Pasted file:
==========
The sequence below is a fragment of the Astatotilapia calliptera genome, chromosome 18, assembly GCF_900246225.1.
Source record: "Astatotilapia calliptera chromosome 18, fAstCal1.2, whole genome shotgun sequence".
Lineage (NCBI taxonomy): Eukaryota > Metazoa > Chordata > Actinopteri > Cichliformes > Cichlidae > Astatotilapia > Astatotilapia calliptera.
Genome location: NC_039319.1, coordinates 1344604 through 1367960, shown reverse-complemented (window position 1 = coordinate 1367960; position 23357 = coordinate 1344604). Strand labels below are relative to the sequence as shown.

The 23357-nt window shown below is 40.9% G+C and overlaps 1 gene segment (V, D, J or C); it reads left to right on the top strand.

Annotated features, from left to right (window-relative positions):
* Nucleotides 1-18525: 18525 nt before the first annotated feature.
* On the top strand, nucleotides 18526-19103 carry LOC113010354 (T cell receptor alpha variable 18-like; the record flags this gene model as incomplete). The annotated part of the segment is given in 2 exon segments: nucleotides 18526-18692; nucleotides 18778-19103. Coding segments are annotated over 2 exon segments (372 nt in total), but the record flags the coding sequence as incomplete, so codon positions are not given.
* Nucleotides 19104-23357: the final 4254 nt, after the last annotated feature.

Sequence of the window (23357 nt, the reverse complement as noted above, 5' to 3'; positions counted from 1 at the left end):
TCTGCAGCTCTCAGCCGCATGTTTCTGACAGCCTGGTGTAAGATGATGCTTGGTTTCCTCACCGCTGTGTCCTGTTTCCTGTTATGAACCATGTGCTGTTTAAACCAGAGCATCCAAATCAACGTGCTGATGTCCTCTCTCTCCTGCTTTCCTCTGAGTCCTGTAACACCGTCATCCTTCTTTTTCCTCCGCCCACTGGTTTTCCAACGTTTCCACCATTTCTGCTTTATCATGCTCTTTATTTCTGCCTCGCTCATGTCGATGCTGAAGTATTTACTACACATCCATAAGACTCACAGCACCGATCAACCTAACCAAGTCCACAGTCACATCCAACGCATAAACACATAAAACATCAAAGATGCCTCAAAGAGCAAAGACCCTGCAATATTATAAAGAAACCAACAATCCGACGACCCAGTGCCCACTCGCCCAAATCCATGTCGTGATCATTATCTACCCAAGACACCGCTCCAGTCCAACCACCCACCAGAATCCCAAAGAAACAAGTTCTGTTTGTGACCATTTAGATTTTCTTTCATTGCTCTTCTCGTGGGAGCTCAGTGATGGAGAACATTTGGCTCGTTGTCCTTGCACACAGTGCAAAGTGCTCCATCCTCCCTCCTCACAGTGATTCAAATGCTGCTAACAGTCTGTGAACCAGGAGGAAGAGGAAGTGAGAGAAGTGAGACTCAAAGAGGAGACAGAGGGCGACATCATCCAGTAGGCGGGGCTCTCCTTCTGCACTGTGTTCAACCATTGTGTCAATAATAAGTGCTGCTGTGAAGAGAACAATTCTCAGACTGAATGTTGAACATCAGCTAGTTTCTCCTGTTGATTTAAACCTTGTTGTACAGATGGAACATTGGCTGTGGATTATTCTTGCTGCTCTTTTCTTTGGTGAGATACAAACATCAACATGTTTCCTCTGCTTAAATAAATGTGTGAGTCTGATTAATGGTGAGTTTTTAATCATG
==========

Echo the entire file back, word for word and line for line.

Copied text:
The sequence below is a fragment of the Astatotilapia calliptera genome, chromosome 18, assembly GCF_900246225.1.
Source record: "Astatotilapia calliptera chromosome 18, fAstCal1.2, whole genome shotgun sequence".
Lineage (NCBI taxonomy): Eukaryota > Metazoa > Chordata > Actinopteri > Cichliformes > Cichlidae > Astatotilapia > Astatotilapia calliptera.
Genome location: NC_039319.1, coordinates 1344604 through 1367960, shown reverse-complemented (window position 1 = coordinate 1367960; position 23357 = coordinate 1344604). Strand labels below are relative to the sequence as shown.

The 23357-nt window shown below is 40.9% G+C and overlaps 1 gene segment (V, D, J or C); it reads left to right on the top strand.

Annotated features, from left to right (window-relative positions):
* Nucleotides 1-18525: 18525 nt before the first annotated feature.
* On the top strand, nucleotides 18526-19103 carry LOC113010354 (T cell receptor alpha variable 18-like; the record flags this gene model as incomplete). The annotated part of the segment is given in 2 exon segments: nucleotides 18526-18692; nucleotides 18778-19103. Coding segments are annotated over 2 exon segments (372 nt in total), but the record flags the coding sequence as incomplete, so codon positions are not given.
* Nucleotides 19104-23357: the final 4254 nt, after the last annotated feature.

Sequence of the window (23357 nt, the reverse complement as noted above, 5' to 3'; positions counted from 1 at the left end):
TCTGCAGCTCTCAGCCGCATGTTTCTGACAGCCTGGTGTAAGATGATGCTTGGTTTCCTCACCGCTGTGTCCTGTTTCCTGTTATGAACCATGTGCTGTTTAAACCAGAGCATCCAAATCAACGTGCTGATGTCCTCTCTCTCCTGCTTTCCTCTGAGTCCTGTAACACCGTCATCCTTCTTTTTCCTCCGCCCACTGGTTTTCCAACGTTTCCACCATTTCTGCTTTATCATGCTCTTTATTTCTGCCTCGCTCATGTCGATGCTGAAGTATTTACTACACATCCATAAGACTCACAGCACCGATCAACCTAACCAAGTCCACAGTCACATCCAACGCATAAACACATAAAACATCAAAGATGCCTCAAAGAGCAAAGACCCTGCAATATTATAAAGAAACCAACAATCCGACGACCCAGTGCCCACTCGCCCAAATCCATGTCGTGATCATTATCTACCCAAGACACCGCTCCAGTCCAACCACCCACCAGAATCCCAAAGAAACAAGTTCTGTTTGTGACCATTTAGATTTTCTTTCATTGCTCTTCTCGTGGGAGCTCAGTGATGGAGAACATTTGGCTCGTTGTCCTTGCACACAGTGCAAAGTGCTCCATCCTCCCTCCTCACAGTGATTCAAATGCTGCTAACAGTCTGTGAACCAGGAGGAAGAGGAAGTGAGAGAAGTGAGACTCAAAGAGGAGACAGAGGGCGACATCATCCAGTAGGCGGGGCTCTCCTTCTGCACTGTGTTCAACCATTGTGTCAATAATAAGTGCTGCTGTGAAGAGAACAATTCTCAGACTGAATGTTGAACATCAGCTAGTTTCTCCTGTTGATTTAAACCTTGTTGTACAGATGGAACATTGGCTGTGGATTATTCTTGCTGCTCTTTTCTTTGGTGAGATACAAACATCAACATGTTTCCTCTGCTTAAATAAATGTGTGAGTCTGATTAATGGTGAGTTTTTAATCATG